Columbia Chief Surgeon Craig Smith ’70: “I could not see to see”

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2020 — the perfect vision class! 2000 got the millennium, 2017 had their prime, but vision… there’s a game-changer, and have we ever needed it more? In the past few months it’s been hard for all of us to see from a crouch, through both hands, but it’s time to stand up straight. You are graduating in the midst of the largest international crisis in generations. Many people are suffering vicariously for you. Mine was the solipsism class (1970), and of vicarious suffering there was none. We spurned “sell-outs” like conventional employment, demonized our humblest soldiers and labeled stupid anyone who disagreed with us. Within several years the economy withered, inflation exceeded 10 percent and gas lines stretched around the block. Nice work, boomers. The class of 2020’s calamity is no one’s fault. Blame impersonal, malevolent little bits of nucleic acid. Nonetheless, you’ve arrived at your commencement. You will be commencing new endeavors, and it’s traditional to offer some practical advice. Eph2Eph, 1970 to 2020.

First, hidden in every daunting change is a soft underbelly. Exploit it. Face-to-face meetings will bleed back to a new equilibrium, but Zoom and its ilk are here to stay, ushering in a new metric: percent occupancy of the bright-bordered rectangle. Always use gallery view to keep an eye on the other players. Study the speaker for early hints of panic or incoherence, signaling that the bright border is about to go into play. Make confident, assertive movements with your upper body in the direction of the camera. That will unsettle some of your competitors and throw off their timing. Draw confidence from the amateurs winking off their mute symbols prematurely, a tell from those who hope to be in the face-off. Anticipate the speaker’s dying ellipsis… and pounce! Unmute with a confident mouse-stroke just before you speak. Practice these maneuvers on Photo Booth to a point of telegenic self-assurance.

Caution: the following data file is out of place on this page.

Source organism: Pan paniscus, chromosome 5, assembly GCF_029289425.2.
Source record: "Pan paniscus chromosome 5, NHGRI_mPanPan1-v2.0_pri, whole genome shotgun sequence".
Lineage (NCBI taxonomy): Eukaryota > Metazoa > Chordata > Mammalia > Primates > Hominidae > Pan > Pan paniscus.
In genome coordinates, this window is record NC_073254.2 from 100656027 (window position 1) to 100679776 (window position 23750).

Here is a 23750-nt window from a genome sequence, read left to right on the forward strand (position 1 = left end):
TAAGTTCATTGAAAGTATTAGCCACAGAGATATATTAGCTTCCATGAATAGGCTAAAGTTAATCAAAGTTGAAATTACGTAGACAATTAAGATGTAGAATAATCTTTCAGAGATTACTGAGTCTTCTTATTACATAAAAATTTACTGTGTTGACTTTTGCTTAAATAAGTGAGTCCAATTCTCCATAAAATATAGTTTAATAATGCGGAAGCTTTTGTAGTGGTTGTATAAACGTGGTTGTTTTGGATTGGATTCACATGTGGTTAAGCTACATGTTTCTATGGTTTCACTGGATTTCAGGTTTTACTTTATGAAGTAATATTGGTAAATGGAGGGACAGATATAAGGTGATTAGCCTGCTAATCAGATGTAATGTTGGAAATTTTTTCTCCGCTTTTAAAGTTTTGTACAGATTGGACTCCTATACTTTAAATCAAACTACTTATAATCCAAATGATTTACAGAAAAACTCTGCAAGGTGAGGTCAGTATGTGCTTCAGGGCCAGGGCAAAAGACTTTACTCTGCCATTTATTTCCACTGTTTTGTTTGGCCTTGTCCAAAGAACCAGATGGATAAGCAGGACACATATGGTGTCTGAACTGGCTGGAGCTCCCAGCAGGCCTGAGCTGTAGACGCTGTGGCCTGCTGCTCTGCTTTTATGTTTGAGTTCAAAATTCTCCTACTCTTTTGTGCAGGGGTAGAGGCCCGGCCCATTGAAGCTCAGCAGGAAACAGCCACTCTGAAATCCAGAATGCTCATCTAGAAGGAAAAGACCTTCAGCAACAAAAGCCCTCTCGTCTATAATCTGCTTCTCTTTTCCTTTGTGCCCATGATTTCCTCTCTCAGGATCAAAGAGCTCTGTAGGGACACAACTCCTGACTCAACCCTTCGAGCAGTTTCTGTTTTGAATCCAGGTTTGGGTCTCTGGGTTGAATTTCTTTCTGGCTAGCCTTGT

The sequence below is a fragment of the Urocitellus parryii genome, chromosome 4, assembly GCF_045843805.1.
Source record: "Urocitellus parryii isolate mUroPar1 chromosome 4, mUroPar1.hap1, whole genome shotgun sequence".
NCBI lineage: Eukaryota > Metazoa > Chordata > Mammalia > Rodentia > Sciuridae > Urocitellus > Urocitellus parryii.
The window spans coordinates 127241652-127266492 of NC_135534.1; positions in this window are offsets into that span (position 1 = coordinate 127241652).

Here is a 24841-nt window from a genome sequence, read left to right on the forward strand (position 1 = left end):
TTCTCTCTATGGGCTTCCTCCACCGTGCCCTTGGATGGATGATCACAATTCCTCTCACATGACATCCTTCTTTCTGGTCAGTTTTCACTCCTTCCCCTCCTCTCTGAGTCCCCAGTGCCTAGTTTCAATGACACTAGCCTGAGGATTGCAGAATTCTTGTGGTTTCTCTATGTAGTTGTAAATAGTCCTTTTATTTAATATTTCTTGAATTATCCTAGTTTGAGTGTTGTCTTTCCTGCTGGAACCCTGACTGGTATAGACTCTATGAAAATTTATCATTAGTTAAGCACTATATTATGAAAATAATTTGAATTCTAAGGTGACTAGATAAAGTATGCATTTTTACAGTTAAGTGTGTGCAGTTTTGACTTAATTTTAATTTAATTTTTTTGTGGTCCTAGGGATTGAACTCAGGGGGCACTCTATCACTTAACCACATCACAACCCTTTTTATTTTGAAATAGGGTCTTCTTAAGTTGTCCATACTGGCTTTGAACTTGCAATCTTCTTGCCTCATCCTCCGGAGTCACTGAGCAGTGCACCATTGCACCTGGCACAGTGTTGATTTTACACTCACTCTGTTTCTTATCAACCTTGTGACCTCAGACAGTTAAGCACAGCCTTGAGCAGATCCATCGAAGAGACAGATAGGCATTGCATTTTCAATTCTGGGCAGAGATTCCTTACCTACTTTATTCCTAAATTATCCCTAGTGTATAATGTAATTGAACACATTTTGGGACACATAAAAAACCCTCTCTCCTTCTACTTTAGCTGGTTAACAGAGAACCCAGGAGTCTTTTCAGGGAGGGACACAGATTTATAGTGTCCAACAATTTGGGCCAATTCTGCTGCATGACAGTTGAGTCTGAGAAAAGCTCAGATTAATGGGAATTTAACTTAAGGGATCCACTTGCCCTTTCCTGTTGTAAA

To be fair, video meetings have had a remarkable positive impact on attendance and punctuality. Do not be that person who waited until 07:03 to open his email and “can’t make the link work,” then dials in to share his dilemma with everyone else. Very few legitimate excuses for absence or lateness remain. Keep in mind the trade-offs of video inactivation. How you eat your blueberry muffin may be best left to the imagination, but remember that the name you’ve chosen for yourself enlarges and snaps to the center of your black rectangle. That leaves your colleagues pondering your choice, while wondering if you’re cleaning your fish tank.

Second, prepare to deal with mentors. What is a mentor? A mentor is you, with more wins and losses. You can choose one, but you’ll likely be assigned one or more. If they don’t seem to know what to do with you, be patient. They may be terrified of you. Use that! They are always well-meaning, occasionally transformative, and are currently sacramental, but life is not all Luke-and-Yoda. There is no substitute for personal responsibility. Seize it, savor it, demonstrate it to others. A mentor might guide you through a minefield, but if you step on one, it’s still your leg.  

“May you live in interesting times” is usually meant ironically, consistent with its putative origin as a Chinese curse. Irony drops back and punts if you enjoy blaming China for the coronavirus, which seems pointless to me. Ironic or not, you are graduating into uniquely interesting times.  You can’t change that. Please try to be part of the process that leads the world out of this mess. There is no playbook or algorithm, but you can help develop those. These are times in which leaders are made and broken. Be made, and step over the fallen. How do you learn to lead? Practice by putting yourself out for someone else, in some small way, when you have something at risk and nothing directly to gain except unfairness made fair, lies exposed by truth, or pain made bearable. Then work your way up through humility, empathy, communication and resolve. Don’t worry about your vision. “Kindness is the language that the deaf can hear and the blind can see,” said Mark Twain. Then tell the class of 2070 how you did it.

Craig R. Smith ’70 is Chairman of the Department of Surgery, and the Valentine Mott Professor of Surgery, Vagelos College of Physicians & Surgeons of Columbia University. You can read his COVID-19 updates here.